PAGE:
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#ThrowbackThursday: Worst Trades of the Decade

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Not all of David Poile’s trades in the 2010s worked out, so let’s break down the worst ones

New York Rangers v Nashville Predators

Narrator Voice: Previously, on “On The Forecheck”....

With the decade winding down, we took an in-depth look at the Predators’ best trades of the 2010s, and to David Poile’s credit there were some great ones! Many of those moves cemented the foundation for the best five-year stretch in team history, including their run to the 2017 Finals and the Presidents’ Trophy-winning season.

But this is the internet in 2019, so we also have to point and laugh at the trades that failed miserably.

Some of these are more cringe-worthy than others. Some are deals that seemed fine on paper, but didn’t help Nashville on the ice. Some involved players that didn’t work as expected in the coach’s system.

One of these, though, might be the biggest whiff in franchise history.

And as a final disclaimer, I’m not going to add the Kyle Turris deal or the P.K. Subban salary dump, just because it’s too soon to judge the long-term impact of those trades at the moment.

5th Worst: Predators Acquire D Denis Grebeshkov from Oilers for 2010 2nd Round Pick (March 1, 2010)

Chicago Blackhawks v Nashville Predators - Game Six Photo by John Russell/NHLI via Getty Images

I feel bad for including Grebeshkov, if only because he fell victim to one of the most bizarre injuries in league history during his brief stint in Nashville.

Spoiler Alert: It required him to have emergency surgery on his testicles...

That aside, giving away a second-round pick for the 26-year-old was a bit of a risk. Grebeshkov had battled injuries for much of the previous two years, and despite collecting 39 points with Edmonton the previous year, his defensive abilities were often called into question.

Sure enough, Barry Trotz didn’t feel comfortable giving Grebeshkov a meaningful role down the stretch, leaving him as a healthy scratch for four of the Preds’ six playoff games against Chicago. He did have two points in those two games, but he was also notably caught out of position on Marian Hossa’s overtime goal that capped the Blackhawks’ Game 5 comeback.

Edmonton used the second round pick (which wound up being 48th overall) on Curtis Hamilton. But had the Preds kept it, they would have had players like Jason Zucker, Radko Gudas, and some guy named Calle Järnkrok available at that spot.

4th Worst: Predators Acquire D Hal Gill and Conditional Pick from Canadiens for 2012 2nd Round Pick, F Blake Geoffrion, and F Robert Slaney (February 17, 2012)

Calgary Flames v Nashville Predators Photo by Frederick Breedon/Getty Images

Aw, I like Skillsy. But much like the Grebeshkov trade, this was just another instance of the Preds giving away too much for a payoff that was too little.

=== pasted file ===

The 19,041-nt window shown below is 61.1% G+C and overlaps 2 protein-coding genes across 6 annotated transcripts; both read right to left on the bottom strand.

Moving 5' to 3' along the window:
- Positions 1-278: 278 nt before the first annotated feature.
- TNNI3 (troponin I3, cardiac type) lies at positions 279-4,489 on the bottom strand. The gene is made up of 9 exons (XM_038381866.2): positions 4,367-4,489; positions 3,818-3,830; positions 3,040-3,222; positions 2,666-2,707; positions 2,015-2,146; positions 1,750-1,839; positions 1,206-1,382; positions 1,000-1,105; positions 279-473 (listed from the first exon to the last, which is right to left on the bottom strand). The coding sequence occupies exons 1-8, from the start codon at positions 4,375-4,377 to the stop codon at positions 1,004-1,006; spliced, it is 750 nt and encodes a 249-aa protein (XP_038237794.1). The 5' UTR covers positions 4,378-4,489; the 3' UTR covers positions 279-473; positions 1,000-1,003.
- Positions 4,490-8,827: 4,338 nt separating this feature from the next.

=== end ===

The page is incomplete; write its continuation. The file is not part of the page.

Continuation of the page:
Poile brought over the veteran Gill, who was going on 37 years of age, from Montreal to add a more physical, stay-at-home presence to the blue line, complementing a more offensive-minded rookie defender by the name of Roman Josi.

While Gill was okay during the playoff run (to be fair, he DID play most of the postseason with a fractured tibia), after the lockout, it was clear Gill’s game simply wasn’t going to translate to the New NHL, where puck possession skills reign supreme. Gill struggled in 2013, getting no points in 32 games, found himself as a frequent healthy scratch down the stretch, and was bought out of his deal the following summer.

The second round pick in the deal wound up becoming the 51st pick in the draft. Chris Tierney, Jordan Martinook, Damon Severson, and Joonas Korpisalo were all on the board at the time. Blake Geoffrion, meanwhile, started turning heads in the Canadiens’ system, and appeared to be on the verge of an NHL call-up before sadly retiring in 2013 due to a skull fracture suffered in a game.

3rd Worst: Predators Acquire F Ryan Hartman and 2018 5th Round Pick from Chicago for 2018 1st Round Pick, 2018 4th Round Pick, and F Victor Ejdsell (February 26, 2018)

If you thought Ryan Hartman got a raw deal in Nashville, raise your hand.

Most fans who think there’s currently a disconnect between Poile and head coach Peter Laviolette often point to this trade as evidence. Poile sent a package that included a first round pick and Ejdsell, at the time one of Nashville’s top forward prospects, to the rival Blackhawks for Hartman.

Hartman, like most Blackhawks in 2018, was having a bad season. But he clearly had the ability to score when put with the right group. He had scored 19 goals as a 22-year-old playing on a line with Jonathan Toews, and many pundits around the league felt he could find that scoring touch again playing alongside Kyle Turris or Ryan Johansen.

Except... that’s not what happened.

Hartman spent most of his tenure on the Preds’ fourth line, and when he was on the ice, his impact was limited. Hartman ranked 23rd in expected goals/60 in his tenure with the team, and had an expected goals % of 47.2%, meaning he gave up better scoring chances than he generated while on the ice.